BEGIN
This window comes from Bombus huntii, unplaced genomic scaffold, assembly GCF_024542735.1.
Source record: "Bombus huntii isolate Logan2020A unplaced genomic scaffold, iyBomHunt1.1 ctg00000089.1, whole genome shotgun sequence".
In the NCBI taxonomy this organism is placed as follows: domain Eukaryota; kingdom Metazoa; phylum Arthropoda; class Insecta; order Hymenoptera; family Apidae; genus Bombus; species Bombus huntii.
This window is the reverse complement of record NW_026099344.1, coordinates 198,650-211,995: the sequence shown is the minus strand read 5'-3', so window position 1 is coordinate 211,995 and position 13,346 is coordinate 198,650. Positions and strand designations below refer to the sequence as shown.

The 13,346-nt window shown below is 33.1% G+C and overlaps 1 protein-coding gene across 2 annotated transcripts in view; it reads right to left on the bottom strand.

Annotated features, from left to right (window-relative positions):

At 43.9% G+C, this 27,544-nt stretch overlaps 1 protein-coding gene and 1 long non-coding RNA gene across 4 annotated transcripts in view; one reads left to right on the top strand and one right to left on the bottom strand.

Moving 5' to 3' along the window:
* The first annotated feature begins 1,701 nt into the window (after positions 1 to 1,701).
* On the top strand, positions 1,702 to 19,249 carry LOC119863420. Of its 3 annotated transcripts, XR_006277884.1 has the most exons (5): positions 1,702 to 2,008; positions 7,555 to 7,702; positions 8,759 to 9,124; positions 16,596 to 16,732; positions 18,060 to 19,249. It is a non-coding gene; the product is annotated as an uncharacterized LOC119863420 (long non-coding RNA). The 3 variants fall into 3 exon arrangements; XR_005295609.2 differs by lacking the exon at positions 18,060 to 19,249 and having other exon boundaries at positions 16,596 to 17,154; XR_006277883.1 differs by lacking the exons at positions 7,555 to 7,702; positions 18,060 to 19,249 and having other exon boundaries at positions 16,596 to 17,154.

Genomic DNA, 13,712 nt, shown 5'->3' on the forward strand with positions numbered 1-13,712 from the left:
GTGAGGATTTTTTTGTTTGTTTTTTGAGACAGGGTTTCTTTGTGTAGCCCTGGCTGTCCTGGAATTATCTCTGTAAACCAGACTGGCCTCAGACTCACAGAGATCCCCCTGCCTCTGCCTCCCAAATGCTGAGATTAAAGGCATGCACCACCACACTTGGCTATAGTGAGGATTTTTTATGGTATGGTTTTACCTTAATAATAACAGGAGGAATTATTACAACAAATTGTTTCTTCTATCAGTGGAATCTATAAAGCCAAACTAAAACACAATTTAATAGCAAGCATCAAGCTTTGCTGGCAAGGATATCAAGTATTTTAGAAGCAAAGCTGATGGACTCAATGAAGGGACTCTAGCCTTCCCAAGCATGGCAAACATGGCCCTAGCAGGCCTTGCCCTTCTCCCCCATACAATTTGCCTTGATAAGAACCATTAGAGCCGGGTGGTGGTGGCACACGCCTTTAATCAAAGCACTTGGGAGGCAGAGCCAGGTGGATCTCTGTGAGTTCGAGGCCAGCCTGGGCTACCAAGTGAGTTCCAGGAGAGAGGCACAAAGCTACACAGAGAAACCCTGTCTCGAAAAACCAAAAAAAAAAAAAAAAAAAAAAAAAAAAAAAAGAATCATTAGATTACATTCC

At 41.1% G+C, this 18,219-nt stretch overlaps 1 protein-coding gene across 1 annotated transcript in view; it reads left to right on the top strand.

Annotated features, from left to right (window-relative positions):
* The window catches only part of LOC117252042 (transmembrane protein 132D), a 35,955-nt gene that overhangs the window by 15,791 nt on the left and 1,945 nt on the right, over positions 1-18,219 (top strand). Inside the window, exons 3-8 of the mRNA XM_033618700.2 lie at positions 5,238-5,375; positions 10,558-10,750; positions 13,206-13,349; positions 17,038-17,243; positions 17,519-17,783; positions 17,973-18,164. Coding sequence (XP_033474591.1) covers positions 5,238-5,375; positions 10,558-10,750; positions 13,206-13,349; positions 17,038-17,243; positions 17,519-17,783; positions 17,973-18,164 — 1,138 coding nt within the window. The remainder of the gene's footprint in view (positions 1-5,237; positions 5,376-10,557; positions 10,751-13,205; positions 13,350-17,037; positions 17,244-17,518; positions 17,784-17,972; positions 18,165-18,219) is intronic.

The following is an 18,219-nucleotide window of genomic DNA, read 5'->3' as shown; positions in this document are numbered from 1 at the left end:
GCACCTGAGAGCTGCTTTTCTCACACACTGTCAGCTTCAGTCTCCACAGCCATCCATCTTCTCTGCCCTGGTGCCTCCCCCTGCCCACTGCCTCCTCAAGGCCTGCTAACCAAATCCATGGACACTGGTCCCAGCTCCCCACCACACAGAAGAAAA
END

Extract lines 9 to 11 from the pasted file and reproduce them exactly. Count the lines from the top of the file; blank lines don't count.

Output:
* The first annotated feature begins 1,701 nt into the window (after positions 1 to 1,701).
* On the top strand, positions 1,702 to 19,249 carry LOC119863420. Of its 3 annotated transcripts, XR_006277884.1 has the most exons (5): positions 1,702 to 2,008; positions 7,555 to 7,702; positions 8,759 to 9,124; positions 16,596 to 16,732; positions 18,060 to 19,249. It is a non-coding gene; the product is annotated as an uncharacterized LOC119863420 (long non-coding RNA). The 3 variants fall into 3 exon arrangements; XR_005295609.2 differs by lacking the exon at positions 18,060 to 19,249 and having other exon boundaries at positions 16,596 to 17,154; XR_006277883.1 differs by lacking the exons at positions 7,555 to 7,702; positions 18,060 to 19,249 and having other exon boundaries at positions 16,596 to 17,154.

Genomic DNA, 13,712 nt, shown 5'->3' on the forward strand with positions numbered 1-13,712 from the left: